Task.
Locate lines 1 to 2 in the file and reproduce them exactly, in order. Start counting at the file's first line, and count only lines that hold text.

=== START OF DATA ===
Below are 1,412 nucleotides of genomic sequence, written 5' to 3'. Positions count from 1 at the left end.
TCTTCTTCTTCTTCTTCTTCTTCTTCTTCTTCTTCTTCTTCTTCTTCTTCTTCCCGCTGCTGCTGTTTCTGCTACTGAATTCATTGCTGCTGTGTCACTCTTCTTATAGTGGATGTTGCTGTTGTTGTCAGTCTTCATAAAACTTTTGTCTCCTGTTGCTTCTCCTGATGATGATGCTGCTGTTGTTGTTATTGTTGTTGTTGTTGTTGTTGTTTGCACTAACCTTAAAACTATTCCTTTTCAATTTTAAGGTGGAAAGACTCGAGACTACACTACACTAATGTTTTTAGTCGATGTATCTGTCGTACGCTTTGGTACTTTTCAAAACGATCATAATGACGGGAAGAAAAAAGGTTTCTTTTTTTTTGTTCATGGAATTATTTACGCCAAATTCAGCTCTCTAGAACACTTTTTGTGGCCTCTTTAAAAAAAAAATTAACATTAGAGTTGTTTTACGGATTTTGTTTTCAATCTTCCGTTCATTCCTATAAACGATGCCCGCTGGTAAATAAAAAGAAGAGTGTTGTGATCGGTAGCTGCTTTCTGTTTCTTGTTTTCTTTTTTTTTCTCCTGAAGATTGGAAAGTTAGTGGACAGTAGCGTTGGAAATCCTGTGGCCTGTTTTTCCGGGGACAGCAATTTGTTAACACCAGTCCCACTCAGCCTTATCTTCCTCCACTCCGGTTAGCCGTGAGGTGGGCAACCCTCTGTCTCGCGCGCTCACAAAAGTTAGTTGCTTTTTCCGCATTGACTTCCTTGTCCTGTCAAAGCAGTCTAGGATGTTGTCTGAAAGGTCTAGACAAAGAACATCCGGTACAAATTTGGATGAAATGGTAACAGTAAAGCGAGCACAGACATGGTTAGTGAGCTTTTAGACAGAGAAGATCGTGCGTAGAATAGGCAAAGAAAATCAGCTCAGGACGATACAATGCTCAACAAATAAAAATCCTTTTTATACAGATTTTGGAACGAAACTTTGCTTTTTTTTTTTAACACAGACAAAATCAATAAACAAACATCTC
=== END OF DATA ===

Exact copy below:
Below are 1,412 nucleotides of genomic sequence, written 5' to 3'. Positions count from 1 at the left end.
TCTTCTTCTTCTTCTTCTTCTTCTTCTTCTTCTTCTTCTTCTTCTTCTTCTTCCCGCTGCTGCTGTTTCTGCTACTGAATTCATTGCTGCTGTGTCACTCTTCTTATAGTGGATGTTGCTGTTGTTGTCAGTCTTCATAAAACTTTTGTCTCCTGTTGCTTCTCCTGATGATGATGCTGCTGTTGTTGTTATTGTTGTTGTTGTTGTTGTTGTTTGCACTAACCTTAAAACTATTCCTTTTCAATTTTAAGGTGGAAAGACTCGAGACTACACTACACTAATGTTTTTAGTCGATGTATCTGTCGTACGCTTTGGTACTTTTCAAAACGATCATAATGACGGGAAGAAAAAAGGTTTCTTTTTTTTTGTTCATGGAATTATTTACGCCAAATTCAGCTCTCTAGAACACTTTTTGTGGCCTCTTTAAAAAAAAAATTAACATTAGAGTTGTTTTACGGATTTTGTTTTCAATCTTCCGTTCATTCCTATAAACGATGCCCGCTGGTAAATAAAAAGAAGAGTGTTGTGATCGGTAGCTGCTTTCTGTTTCTTGTTTTCTTTTTTTTTCTCCTGAAGATTGGAAAGTTAGTGGACAGTAGCGTTGGAAATCCTGTGGCCTGTTTTTCCGGGGACAGCAATTTGTTAACACCAGTCCCACTCAGCCTTATCTTCCTCCACTCCGGTTAGCCGTGAGGTGGGCAACCCTCTGTCTCGCGCGCTCACAAAAGTTAGTTGCTTTTTCCGCATTGACTTCCTTGTCCTGTCAAAGCAGTCTAGGATGTTGTCTGAAAGGTCTAGACAAAGAACATCCGGTACAAATTTGGATGAAATGGTAACAGTAAAGCGAGCACAGACATGGTTAGTGAGCTTTTAGACAGAGAAGATCGTGCGTAGAATAGGCAAAGAAAATCAGCTCAGGACGATACAATGCTCAACAAATAAAAATCCTTTTTATACAGATTTTGGAACGAAACTTTGCTTTTTTTTTTTAACACAGACAAAATCAATAAACAAACATCTC